St Andrews among top five UK universities

25 April 2018, 07:31 | Updated: 25 April 2018, 07:32

St Andrews

The University of St Andrews has been ranked one of the top five universities in the UK in an annual league table.

The institution remains number one in Scotland but has dropped from third place in 2018 to fifth place in the Complete University Guide 2019 rankings.

It comes behind Cambridge, Oxford, London School of Economics and Imperial College London in the guide, published on Wednesday.

Other Scottish universities in the UK top 50 include Edinburgh in 23rd place and Glasgow in 24th, while Aberdeen has risen 12 places to be ranked 28th.

Dundee comes in 31st place while Strathclyde and Stirling are ranked 40th.

The Complete University Guide 2019 rankings are based on 10 measures, including student satisfaction, research, entry standards, the proportion of good honours degrees awarded, graduate prospects and completion rates.

For the third year running, has published a ranking of specialist arts, drama and music institutions, with 13 colleges and conservatoires.

The Royal Conservatoire of Scotland has moved up five places to second place.

In separate listings covering 70 subjects, only five universities come top in more than two subjects.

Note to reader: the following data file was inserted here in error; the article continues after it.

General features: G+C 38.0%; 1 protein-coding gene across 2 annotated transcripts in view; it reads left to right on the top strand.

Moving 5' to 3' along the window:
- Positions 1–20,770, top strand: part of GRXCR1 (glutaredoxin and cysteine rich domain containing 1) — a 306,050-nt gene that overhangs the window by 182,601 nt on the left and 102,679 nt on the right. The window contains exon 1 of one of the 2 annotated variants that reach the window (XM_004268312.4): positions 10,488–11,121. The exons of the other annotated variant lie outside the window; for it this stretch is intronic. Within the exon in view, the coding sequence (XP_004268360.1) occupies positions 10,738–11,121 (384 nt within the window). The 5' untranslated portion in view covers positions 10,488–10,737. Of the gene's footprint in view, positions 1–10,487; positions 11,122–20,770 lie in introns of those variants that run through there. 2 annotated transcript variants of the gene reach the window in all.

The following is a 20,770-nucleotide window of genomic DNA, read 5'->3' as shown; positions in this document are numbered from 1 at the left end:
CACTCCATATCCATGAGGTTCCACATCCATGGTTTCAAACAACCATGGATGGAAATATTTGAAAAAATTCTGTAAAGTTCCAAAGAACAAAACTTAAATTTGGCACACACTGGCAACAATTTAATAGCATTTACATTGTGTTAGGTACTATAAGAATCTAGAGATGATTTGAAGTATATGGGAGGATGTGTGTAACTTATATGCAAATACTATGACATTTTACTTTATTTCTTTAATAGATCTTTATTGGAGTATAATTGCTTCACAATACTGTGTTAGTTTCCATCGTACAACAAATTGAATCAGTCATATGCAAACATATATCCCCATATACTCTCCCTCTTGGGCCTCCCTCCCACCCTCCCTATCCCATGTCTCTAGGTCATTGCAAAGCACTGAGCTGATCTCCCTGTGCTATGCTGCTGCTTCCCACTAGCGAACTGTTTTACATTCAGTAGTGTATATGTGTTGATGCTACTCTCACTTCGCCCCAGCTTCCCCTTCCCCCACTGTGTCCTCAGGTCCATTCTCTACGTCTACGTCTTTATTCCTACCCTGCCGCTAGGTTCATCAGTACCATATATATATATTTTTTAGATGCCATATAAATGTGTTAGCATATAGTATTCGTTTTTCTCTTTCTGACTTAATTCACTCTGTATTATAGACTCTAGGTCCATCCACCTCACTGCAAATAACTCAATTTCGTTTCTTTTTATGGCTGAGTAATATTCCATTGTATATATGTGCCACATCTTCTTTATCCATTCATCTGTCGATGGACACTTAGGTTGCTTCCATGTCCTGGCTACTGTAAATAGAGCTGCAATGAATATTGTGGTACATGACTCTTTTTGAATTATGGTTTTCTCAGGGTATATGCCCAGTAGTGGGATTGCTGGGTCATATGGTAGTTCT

The University of Strathclyde leads in seven, the University of Glasgow in five and St Andrews in three.

St Andrews said it had ranked top in Scotland since the guide was first published 11 years ago and welcomed the latest table.

The university's Principal Professor Sally Mapstone said: "It's an honour to be top in Scotland after another very strong performance from the sector north of the border.

"St Andrews' values are those of a small, Scottish, and highly international university. We are outward looking, inclusive and focused on excellence.

"We see teaching quality and research excellence as commensurate, and we provide them in an environment that is beautiful, friendly and enriching.

"This is an encouraging result for St Andrews, and for Scottish higher education which continues to show its strengths."

The authors of the table also note that throughout all parts of the UK the number of students graduating with either a first-class or upper second-class honours degree has increased year-on-year since it was first created.

Dr Bernard Kingston, chairman of, said: "The proportion of good honours has steadily but inexorably increased at almost all universities.

"Either students are working harder, or they are being better taught, or something else is happening. But it is one of the criteria over which universities have a significant degree of control."